Sharat Kusuma, MD, MBA’02, BA’97, grew up in Albany, Georgia, and comes from a family of doctors. His father is a gastroenterologist, and his brother is a Vanderbilt-trained plastic surgeon.
Kusuma chose orthopaedic joint replacement surgery as his clinical specialty.
“The way you can immediately affect the gait and mobility of patients is incredibly gratifying,” he said.
After residency training in at the University of Pennsylvania, Kusuma did two fellowships, one at Rush University Medical Center and the other in bone-conserving hip and knee replacement in Birmingham and Nottingham, United Kingdom.
In 2009 he set up practice at OhioHealth in Columbus, Ohio, where he performed about 400 surgeries a year, and participated in implant design, robotic surgery and outpatient joint replacement programs. Kusuma also lent his surgical expertise to hospitals in South Africa, India, Ecuador and Peru.
Patients in these countries received the same hip and knee replacements as U.S. patients. Yet, “we’d treat them with acetaminophen and ibuprofen alone after surgery for pain control and they’d do amazingly well,” he said. “It really taught me how much we’re overtreating pain in the post-operative setting in America using opioids.”
By 2014 Kusuma was ready for a new challenge. That’s when the training he’d received in Vanderbilt University’s joint MD/MBA program proved to have significant value.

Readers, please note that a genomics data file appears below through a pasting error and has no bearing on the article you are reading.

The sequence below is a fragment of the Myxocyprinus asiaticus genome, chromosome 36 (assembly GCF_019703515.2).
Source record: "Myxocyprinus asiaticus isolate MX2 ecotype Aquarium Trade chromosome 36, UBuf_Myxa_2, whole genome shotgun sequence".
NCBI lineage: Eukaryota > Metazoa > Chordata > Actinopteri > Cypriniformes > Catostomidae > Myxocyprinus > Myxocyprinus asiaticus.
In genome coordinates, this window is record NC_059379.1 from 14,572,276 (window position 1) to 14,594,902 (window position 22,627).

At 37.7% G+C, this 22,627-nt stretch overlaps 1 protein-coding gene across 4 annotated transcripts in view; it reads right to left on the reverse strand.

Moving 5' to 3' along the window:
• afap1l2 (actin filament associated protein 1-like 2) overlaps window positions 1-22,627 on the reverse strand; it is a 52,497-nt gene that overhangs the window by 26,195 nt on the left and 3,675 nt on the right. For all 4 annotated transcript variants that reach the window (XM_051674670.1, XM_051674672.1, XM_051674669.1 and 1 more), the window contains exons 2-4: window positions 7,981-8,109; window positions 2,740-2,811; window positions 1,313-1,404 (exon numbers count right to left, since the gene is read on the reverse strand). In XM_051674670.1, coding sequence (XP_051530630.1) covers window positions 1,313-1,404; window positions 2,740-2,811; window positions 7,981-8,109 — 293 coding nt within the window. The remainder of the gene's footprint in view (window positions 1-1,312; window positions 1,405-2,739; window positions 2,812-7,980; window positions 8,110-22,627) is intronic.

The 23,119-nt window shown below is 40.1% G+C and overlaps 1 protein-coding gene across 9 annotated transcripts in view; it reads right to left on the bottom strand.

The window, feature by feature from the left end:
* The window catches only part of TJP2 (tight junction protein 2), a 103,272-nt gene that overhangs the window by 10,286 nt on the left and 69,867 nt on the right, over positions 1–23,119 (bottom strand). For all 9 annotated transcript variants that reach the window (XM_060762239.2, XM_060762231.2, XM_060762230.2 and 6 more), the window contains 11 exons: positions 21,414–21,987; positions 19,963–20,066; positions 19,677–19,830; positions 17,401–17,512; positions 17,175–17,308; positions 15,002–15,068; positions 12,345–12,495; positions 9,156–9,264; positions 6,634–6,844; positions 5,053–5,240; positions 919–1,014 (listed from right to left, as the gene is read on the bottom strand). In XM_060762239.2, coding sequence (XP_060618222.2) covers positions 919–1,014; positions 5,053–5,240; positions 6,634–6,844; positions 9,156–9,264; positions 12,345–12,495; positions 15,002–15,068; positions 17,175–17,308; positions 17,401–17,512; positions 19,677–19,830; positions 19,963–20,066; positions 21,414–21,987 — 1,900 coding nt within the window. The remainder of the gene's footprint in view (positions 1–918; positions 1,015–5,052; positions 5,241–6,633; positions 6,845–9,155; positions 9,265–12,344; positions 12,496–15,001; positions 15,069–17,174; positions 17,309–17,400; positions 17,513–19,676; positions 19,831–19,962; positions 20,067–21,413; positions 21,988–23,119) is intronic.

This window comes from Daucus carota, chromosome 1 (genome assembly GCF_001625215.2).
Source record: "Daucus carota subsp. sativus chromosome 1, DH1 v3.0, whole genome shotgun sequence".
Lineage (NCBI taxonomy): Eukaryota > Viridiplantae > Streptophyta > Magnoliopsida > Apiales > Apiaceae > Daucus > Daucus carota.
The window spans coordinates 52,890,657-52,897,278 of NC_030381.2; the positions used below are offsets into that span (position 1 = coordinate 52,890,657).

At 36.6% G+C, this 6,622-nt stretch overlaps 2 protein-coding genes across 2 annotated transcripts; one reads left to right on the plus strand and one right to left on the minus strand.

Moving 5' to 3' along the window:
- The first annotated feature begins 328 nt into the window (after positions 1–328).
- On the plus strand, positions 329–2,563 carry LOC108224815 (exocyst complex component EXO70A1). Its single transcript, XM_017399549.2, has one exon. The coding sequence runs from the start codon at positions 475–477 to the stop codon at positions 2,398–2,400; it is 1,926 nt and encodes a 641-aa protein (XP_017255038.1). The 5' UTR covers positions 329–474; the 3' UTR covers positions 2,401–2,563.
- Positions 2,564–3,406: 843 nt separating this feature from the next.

In the spring of 2002, he was one of the first three students to graduate from the dual-degree program established by the School of Medicine and Owen Graduate School of Management. Kusuma entered the program after his third year of medical school and completed both degrees within five years.
“I received fantastic education on health care economics at Owen,” Kusuma said. In particular, U.S. Rep. Jim Cooper, D-Tennessee, who taught health care management, “really influenced my thinking early in my career.”
In 2014 Kusuma left full-time orthopaedic practice and become a health care expert at McKinsey & Company, a top global management consulting firm that advises health care organizations, including hospital systems, biotech companies, and state and national governments.
In summer 2017, Kusuma started a new job at Apple’s world headquarters in Cupertino, California, on the Health Projects team, developing clinical applications for consumer electronics.
“Our current (health care) system practices episodic and reactive care,” he explained. “But if remote wearables allowed patients to share heart rhythms and steps, which are tracked every day by smartwatches, they and their doctors could interact better remotely and they could make day-to-day changes to improve their own health. It’s the day-to-day things that patients do that really affect their long-term outcome,” Kusuma said.